When I was working as an architect, a lot of people had recommended this book to me. I reluctantly picked it, but eventually bought it out of curiosity. I have read two other books by Shafak, Forty Rules of Love and 10 Minutes 38 Seconds in This Strange World, and both books I enjoyed, but in parts. Shafak is no doubt a very good writer. However, I wouldn’t say I would be running out to get the next book she comes out with.
That is the same feeling I had when I finished The Architect’s Apprentice. Just like in Rules of Love, the novel in parts were much better than the story as a whole. I didn’t really care much about the main protagonist, or the other characters in this book, which sort of disconnected me from really following their lives. I enjoyed reading about the elephant more than I did about the other people.
Several reviews have also pointed out that because of translating this novel from Turkish to English, a lot of the essence have disappeared. The power of her words, the detailed descriptions, the emotional moments, all become lacklustre in English.
However, what really kept me interested were all the glory and grandeur of the Islamic architecture, and this is precisely where Shafak excels with her story telling, in her descriptions of the way the mosques, bridges and madrassas are constructed, the way entire projects are managed and finally the rewarding experience of seeing the erection and finishing of the project.
This is where the architect in me was awake and fully invested. It felt like going down a rich and detailed history class of Islamic architecture, and how they came about and what it was like to construct grandiose projects during the Ottoman Empire.
The year is 1540, during the Ottoman Empire, and young Indian Jahan, en elephant trainer, is sent to Istanbul. His job entails looking after the Sultan’s elephant, called Chota, and also spends in getting to know the rest of Sultan’s menagerie. So it happens that Jahan starts to fall in love with the Sultan’s daughter Princess Mihrimah.
Jahan’s education at the palace, the princess’ fondness for him, leads him to be employed by the Ottoman Empire’s chief architect, Mimar Sinan. Jahan gets the job to be his apprentice. Jahan witnesses some of the most marvellous construction to take place in Istanbul, namely the Suleymaniye and Selimiye mosques.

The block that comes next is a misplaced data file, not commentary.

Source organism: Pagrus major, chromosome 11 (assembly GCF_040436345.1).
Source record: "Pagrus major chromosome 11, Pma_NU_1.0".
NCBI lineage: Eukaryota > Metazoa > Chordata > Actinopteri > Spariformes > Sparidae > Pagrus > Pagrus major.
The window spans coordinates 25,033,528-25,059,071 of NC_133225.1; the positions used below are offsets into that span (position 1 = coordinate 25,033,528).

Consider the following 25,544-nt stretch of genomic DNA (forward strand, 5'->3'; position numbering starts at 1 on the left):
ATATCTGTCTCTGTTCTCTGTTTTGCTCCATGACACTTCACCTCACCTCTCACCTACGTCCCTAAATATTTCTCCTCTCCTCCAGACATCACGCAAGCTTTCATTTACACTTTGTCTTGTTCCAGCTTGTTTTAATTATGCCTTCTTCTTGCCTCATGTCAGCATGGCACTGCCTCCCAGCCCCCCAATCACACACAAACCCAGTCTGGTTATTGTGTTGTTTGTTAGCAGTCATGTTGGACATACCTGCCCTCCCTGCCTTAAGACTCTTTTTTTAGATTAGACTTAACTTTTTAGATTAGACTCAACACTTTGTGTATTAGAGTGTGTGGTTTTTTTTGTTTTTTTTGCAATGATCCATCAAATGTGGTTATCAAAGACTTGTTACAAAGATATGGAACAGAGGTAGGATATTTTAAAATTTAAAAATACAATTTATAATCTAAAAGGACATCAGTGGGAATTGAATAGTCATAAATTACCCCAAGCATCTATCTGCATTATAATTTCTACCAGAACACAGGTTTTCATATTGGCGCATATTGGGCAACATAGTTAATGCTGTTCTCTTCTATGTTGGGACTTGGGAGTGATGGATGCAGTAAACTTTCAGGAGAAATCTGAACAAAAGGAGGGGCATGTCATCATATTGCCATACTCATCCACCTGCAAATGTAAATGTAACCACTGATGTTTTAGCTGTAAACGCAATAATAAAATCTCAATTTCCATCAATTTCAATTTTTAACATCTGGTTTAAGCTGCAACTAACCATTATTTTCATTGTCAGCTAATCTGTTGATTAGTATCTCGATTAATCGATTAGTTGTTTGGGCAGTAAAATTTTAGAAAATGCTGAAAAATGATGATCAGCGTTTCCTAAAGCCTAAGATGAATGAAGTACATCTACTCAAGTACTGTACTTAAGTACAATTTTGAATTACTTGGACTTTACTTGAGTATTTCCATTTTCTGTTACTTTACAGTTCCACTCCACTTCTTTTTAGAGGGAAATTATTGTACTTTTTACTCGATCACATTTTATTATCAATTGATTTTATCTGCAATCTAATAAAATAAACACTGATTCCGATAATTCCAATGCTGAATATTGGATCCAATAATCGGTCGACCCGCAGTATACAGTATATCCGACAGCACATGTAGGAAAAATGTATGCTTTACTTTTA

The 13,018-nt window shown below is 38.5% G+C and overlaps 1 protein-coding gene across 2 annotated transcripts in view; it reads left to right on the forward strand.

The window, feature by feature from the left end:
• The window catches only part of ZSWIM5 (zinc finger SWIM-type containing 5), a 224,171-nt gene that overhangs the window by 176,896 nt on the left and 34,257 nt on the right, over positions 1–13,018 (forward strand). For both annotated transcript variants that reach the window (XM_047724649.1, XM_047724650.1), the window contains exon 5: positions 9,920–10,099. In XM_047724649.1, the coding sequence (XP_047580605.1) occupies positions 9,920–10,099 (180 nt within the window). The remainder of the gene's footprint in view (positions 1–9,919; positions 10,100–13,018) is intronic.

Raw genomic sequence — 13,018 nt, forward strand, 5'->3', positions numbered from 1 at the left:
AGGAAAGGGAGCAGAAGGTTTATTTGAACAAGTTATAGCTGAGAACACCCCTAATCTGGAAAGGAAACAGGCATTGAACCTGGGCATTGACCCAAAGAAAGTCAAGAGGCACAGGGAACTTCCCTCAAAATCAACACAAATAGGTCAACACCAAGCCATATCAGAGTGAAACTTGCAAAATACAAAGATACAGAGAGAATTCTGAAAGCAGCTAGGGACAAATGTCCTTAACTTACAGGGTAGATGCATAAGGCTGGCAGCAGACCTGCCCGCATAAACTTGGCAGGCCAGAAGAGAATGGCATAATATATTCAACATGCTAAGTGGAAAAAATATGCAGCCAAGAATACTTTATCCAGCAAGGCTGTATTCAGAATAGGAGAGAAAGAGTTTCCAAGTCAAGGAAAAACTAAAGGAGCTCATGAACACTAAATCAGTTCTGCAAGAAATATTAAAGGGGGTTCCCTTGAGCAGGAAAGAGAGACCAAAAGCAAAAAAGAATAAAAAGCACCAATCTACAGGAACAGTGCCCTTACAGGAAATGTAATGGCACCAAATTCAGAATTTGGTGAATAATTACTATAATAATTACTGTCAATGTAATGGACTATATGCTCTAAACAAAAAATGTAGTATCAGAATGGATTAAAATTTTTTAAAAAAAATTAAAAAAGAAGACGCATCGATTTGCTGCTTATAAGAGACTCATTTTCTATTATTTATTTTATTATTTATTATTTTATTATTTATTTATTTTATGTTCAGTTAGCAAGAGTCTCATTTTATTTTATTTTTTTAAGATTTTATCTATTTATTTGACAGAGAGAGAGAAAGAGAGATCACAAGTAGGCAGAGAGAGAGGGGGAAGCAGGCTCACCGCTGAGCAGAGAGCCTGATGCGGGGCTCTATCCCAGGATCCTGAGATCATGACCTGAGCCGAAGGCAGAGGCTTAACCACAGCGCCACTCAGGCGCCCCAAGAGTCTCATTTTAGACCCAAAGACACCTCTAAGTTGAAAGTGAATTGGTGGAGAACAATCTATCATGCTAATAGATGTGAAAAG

However, between the four apprentices, of which Jahan is one, jealousy starts to surface. Rage, competiton, envy up until this point was just boiling under the surface, but now they come to the forefront.
The rest of the story unfolds as we follow Jahan navigate the dangerous path he is upon, encountering hostile people and friendly people, challenges on construction projects and working for the Islamic world’s greatest architect, all the while balancing his feelings for the princess.
Elif Shafak writes well. I have to give her credit for writing a very ambitious novel, which mixes fact with fiction, deals with science versus religion, the powers of hierarchy and the progressive culture of Istanbul under Ottoman Empire. There were moments when I thought about architect Sinan and wondered whether he would have actually spoken like the way Shafak makes him speak. It did spark some interest in me to read up in further details on what made Sinan one of the world’s greatest architect.
Again, I couldn’t have care much for Jahan. He started to feel like a tag along character to the main plot. A lot of the side characters didn’t feel very important to me. At times, the elephant Chota, would upstage these side characters.
At the end of it all, I felt like I had a wonderful one week travel experience to the city of Istanbul under Ottoman Empire, and met all these different types of people from all backgrounds and faiths, living in the city. It was indeed a beautiful experience to witness the construction of majestic structures for which Istanbul is famous today.